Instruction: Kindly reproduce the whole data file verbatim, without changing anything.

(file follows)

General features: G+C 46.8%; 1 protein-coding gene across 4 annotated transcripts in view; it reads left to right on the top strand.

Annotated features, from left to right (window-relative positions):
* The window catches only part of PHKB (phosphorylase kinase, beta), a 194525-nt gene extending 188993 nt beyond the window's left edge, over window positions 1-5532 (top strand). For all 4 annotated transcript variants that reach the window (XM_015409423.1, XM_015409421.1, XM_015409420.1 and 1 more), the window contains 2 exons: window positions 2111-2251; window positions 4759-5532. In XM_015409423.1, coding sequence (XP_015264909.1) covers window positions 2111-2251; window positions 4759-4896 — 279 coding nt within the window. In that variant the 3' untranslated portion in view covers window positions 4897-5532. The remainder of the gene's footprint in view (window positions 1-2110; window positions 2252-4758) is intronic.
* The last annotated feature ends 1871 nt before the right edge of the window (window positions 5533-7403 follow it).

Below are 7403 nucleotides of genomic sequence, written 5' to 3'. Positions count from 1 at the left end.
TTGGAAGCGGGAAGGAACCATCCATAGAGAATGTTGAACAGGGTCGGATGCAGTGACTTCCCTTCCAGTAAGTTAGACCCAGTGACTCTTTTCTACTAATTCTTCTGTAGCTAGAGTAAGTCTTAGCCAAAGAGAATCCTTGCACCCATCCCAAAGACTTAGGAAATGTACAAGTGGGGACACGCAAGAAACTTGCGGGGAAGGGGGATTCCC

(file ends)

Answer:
General features: G+C 46.8%; 1 protein-coding gene across 4 annotated transcripts in view; it reads left to right on the top strand.

Annotated features, from left to right (window-relative positions):
* The window catches only part of PHKB (phosphorylase kinase, beta), a 194525-nt gene extending 188993 nt beyond the window's left edge, over window positions 1-5532 (top strand). For all 4 annotated transcript variants that reach the window (XM_015409423.1, XM_015409421.1, XM_015409420.1 and 1 more), the window contains 2 exons: window positions 2111-2251; window positions 4759-5532. In XM_015409423.1, coding sequence (XP_015264909.1) covers window positions 2111-2251; window positions 4759-4896 — 279 coding nt within the window. In that variant the 3' untranslated portion in view covers window positions 4897-5532. The remainder of the gene's footprint in view (window positions 1-2110; window positions 2252-4758) is intronic.
* The last annotated feature ends 1871 nt before the right edge of the window (window positions 5533-7403 follow it).

Below are 7403 nucleotides of genomic sequence, written 5' to 3'. Positions count from 1 at the left end.
TTGGAAGCGGGAAGGAACCATCCATAGAGAATGTTGAACAGGGTCGGATGCAGTGACTTCCCTTCCAGTAAGTTAGACCCAGTGACTCTTTTCTACTAATTCTTCTGTAGCTAGAGTAAGTCTTAGCCAAAGAGAATCCTTGCACCCATCCCAAAGACTTAGGAAATGTACAAGTGGGGACACGCAAGAAACTTGCGGGGAAGGGGGATTCCC